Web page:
The investigation into The Love Zone child pornography site was much larger in scope than previously thought.
Last year, Motherboard found Australian authorities had unmasked Tor users in the US as part of a child pornography investigation. Judging by court documents, Australian authorities sent targets a hyperlink to a video that, when clicked, would give their real IP address to investigators.
Now, it has emerged the hacking operation was broader in scope, with authorities placing a booby-trapped video not only in messages to individual targets, but on a more widely accessible forum, allowing investigators to identify hundreds of suspects around the world. The case highlights the growing trend of law enforcement agencies using hacking tools and malware to identify criminals located outside of their immediate jurisdiction.
The operation revolved around The Love Zone, a child pornography site that was hosted on the so-called dark web. That meant users typically connected using the Tor Browser, masking their IP address.
In 2014, Queensland Police Service’s Task Force Argos, a unit focused on child exploitation crimes, arrested The Love Zone’s Australian administrator, and took over the site. As Motherboard reported, Australian authorities then sent targets a link to a video of child pornography that was configured in such a way as to route the viewer’s internet traffic outside of the Tor network, exposing their IP address.
According to newly uncovered court documents, investigators didn’t just send a video to individuals, but posted a link to it on the wider forum.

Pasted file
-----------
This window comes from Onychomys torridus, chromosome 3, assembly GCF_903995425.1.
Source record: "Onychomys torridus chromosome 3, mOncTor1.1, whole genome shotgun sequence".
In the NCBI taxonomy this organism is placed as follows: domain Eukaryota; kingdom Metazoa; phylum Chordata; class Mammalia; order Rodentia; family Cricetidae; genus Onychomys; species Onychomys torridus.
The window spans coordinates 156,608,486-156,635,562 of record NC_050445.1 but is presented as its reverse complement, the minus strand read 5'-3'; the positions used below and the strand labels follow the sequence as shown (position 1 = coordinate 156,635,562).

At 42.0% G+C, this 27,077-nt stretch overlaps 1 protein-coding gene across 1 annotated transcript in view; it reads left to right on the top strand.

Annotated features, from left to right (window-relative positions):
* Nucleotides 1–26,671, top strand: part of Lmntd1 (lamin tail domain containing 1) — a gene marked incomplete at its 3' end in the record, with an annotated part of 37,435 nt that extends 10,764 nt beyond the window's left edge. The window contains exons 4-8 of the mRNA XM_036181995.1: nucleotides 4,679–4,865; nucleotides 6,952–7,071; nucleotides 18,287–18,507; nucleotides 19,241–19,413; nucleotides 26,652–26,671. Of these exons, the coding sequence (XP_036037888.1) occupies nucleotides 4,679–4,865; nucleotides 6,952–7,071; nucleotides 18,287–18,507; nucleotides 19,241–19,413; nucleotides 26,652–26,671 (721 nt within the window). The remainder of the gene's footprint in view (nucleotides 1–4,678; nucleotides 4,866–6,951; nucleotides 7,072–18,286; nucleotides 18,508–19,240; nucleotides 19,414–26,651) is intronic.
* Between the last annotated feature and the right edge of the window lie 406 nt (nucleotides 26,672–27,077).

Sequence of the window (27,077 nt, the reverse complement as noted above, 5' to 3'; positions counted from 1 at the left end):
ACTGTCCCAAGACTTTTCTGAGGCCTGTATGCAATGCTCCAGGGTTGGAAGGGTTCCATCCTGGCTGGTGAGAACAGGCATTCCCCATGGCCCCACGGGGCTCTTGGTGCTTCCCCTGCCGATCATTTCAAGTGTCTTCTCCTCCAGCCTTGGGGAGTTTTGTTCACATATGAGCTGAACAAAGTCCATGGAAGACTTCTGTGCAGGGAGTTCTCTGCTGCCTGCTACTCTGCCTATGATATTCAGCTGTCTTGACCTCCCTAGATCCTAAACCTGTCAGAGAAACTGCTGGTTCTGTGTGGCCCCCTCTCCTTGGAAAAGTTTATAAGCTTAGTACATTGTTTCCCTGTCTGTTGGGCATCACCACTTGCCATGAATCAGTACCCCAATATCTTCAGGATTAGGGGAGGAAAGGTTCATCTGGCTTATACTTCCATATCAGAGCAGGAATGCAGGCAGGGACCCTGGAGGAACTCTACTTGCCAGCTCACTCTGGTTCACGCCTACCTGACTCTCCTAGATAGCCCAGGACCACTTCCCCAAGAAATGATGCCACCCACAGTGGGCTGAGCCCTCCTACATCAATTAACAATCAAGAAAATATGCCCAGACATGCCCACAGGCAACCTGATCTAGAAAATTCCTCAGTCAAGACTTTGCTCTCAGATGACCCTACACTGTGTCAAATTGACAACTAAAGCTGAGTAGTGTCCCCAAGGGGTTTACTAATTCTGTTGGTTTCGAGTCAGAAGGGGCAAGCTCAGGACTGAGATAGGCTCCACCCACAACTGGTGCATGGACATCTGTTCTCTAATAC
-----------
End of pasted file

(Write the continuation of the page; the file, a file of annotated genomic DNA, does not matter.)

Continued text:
“FLA 1 [foreign law enforcement agency] uploaded a hyperlink to a file within a forum on ‘Website 19’ that was accessible only to registered members of ‘Website 19’,” a complaint concerning a suspect in Delaware reads. Although the complaint does not point explicitly to Australian authorities, it says the FLA shut down Website 19 in December 2014; the same month Task Force Argos shuttered The Love Zone.
Another court document says that authorities identified at least 30 US-based IP addresses; Motherboard found another likely related case of a man in Maryland who was recently sentenced to five years in prison.
But Australian authorities did not only hack suspects in the US.
“The FBI and Australian authorities identified hundreds of members who were scattered across the globe,” according to a press release related to the same investigation.
Indeed, investigators would have had no way of knowing where the people clicking the video would have been located; that is the very problem authorities face when dealing with suspects on the dark web. However, that also means law enforcement agencies may be searching computers across international borders and beyond their legal remit. Task Force Argos has repeatedly declined to answer questions from Motherboard on whether the unit obtained a warrant to unmask suspects in this operation.
In February 2015, the FBI embarked on the largest law enforcement hacking operation to date, and obtained over 8000 IP addresses from 120 countries on a legally contentious warrant.
Although this Australian operation was relatively smaller in scope, it still affected targets across the world. Cops really are hacking the planet.